Support » Plugin: Simple Custom CSS » quotation marks get turned into HTML entities

  • Resolved Dion

    (@pyxelfish)


    When I enter quotation marks (e.g input[placeholder=”Your email address”]) they come out in the CSS as HTML entities (e.g. input[placeholder='Your email address']). This invalidates my code. Is it possible to change this?

    The reason I am styling a form input field based only on its placeholder is because that’s the only attribute that differentiates it from another input field – I am dealing with two forms in different languages, and the translated text in one is longer than the original text in the other, so I need to adjust the size, margins etc as a result.

    http://wordpress.org/plugins/simple-custom-css/

Viewing 9 replies - 1 through 9 (of 9 total)
  • Plugin Author John Regan

    (@johnregan3)

    Hi Dion!

    This is a bit tricky. I’m using an escaping function ( esc_html() ) on the output to prevent major destruction that can be caused by errors in the input. That’s why the double quotes are being converted.

    I’m sure you have a good reason, but I’m curious as to why you can’t add a class to the input to differentiate it from the other. That would be the best solution for this problem.

    Could you give me some more information on that?

    Thanks!

    The forms are generated by plugins, I wouldn’t know how to edit the plugins to insert a new class.

    Plugin Author John Regan

    (@johnregan3)

    Hmmm. That’s a tough one. We shouldn’t ever directly edit plugins, because our work can be deleted when they are updated (You probably already know that. I’m just writing it here in case someone else views this thread).

    One hacky method around this is to use jQuery to target that input, then add a class that way. Something like

    jQuery( ‘input’ ).each( function() {
    if ( jQuery( this ).attr( ‘placeholder’ ) == ‘Your email address’ ) {
    jQuery( this ).addClass( ‘myclass’ );
    }

    Then in your CSS you can do something like:

    input.myclass {
    –some style–
    }

    Of course this is hacky — not the optimal way to do it, but it should get the job done in a pinch. Also, keep in mind that this is untested code, so you may have to fudge with it to get it to work.

    Anyway, I just wanted to take a shot at solving this issue. Thanks again for using this Plugin!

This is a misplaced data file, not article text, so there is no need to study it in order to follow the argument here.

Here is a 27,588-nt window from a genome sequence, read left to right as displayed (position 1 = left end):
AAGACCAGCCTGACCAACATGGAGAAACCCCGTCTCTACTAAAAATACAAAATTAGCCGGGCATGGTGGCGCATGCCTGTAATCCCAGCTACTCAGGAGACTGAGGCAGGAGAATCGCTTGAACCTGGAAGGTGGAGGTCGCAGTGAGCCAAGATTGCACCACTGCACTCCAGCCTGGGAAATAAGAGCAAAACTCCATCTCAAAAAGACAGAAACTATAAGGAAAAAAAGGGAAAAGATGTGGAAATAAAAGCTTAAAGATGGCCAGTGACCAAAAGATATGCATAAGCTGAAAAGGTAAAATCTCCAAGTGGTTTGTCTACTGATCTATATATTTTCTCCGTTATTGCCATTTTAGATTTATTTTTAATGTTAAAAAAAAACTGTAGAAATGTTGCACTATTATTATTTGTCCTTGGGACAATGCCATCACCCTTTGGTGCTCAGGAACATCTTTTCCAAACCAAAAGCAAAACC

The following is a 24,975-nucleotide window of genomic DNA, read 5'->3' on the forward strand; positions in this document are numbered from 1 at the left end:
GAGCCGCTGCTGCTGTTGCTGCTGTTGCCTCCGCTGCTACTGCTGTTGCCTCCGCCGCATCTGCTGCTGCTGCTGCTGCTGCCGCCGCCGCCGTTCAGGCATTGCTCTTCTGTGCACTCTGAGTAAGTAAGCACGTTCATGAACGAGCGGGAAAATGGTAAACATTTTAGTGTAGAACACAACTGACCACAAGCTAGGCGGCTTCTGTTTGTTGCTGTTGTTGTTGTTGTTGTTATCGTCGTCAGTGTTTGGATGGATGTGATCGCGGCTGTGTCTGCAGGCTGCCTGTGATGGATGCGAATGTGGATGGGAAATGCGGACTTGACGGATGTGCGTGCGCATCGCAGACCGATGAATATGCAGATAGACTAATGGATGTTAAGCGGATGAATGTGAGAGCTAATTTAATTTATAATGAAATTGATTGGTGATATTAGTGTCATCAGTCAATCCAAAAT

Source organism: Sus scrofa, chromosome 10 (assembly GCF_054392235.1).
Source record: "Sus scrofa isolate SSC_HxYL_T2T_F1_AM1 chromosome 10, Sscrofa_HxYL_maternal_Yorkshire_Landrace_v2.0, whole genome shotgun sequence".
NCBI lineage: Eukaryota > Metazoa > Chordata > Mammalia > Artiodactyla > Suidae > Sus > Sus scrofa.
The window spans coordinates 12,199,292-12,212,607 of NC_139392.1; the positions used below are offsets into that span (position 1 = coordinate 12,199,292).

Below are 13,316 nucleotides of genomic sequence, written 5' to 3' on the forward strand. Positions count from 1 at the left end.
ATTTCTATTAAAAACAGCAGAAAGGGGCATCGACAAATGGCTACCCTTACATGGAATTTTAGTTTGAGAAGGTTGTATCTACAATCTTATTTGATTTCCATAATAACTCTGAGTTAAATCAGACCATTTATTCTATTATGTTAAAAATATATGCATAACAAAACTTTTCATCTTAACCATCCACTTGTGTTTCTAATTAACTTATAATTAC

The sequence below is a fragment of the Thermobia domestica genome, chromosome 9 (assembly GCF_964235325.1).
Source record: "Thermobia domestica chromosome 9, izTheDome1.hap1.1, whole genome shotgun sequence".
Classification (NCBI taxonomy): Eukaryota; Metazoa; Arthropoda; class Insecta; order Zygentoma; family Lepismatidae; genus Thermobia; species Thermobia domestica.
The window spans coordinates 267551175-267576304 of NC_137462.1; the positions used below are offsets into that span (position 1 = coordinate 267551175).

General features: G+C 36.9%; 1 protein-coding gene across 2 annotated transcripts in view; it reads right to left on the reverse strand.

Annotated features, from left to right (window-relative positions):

John

    Plugin Author John Regan

    (@johnregan3)

    Shoot. I just realized I forgot my closing brackets on the jQuery. It should be more like:

    jQuery( ‘input’ ).each( function() {
    if ( jQuery( this ).attr( ‘placeholder’ ) == ‘Your email address’ ) {
    jQuery( this ).addClass( ‘myclass’ );
    }
    });

    Another side effect to stripping quotes is that I can’t add a pseudo class such as:

    .somediv:before {
      content: "";
    }

    Hi John,

    Thanks for your response, sorry I didn’t get back to you before. I know basically nothing about jQuery or javascript, so I don’t know how to implement your suggestion, or even how to read the code so I can replace placeholders with the correct information (though I can probably learn that if I read up on it). Would I put your code inside <script> tags in Custom CSS, or somewhere else?

    Plugin Author John Regan

    (@johnregan3)

    Hi Dion,

    In my first response to this thread, I mentioned that I use an escaping function due to security concerns. I’ve had a few other people mention that they’d like to use double quotes in their CSS, so I plan to include an option to disable this function in my next release. I can’t say exactly when that will be, but it is top priority for my next release. I think it will help your situation quite a bit.

    Thanks!

    John

    OK thanks John! I’ll look out for it!

    Plugin Author John Regan

    (@johnregan3)

    Marking as resolved

Viewing 9 replies - 1 through 9 (of 9 total)
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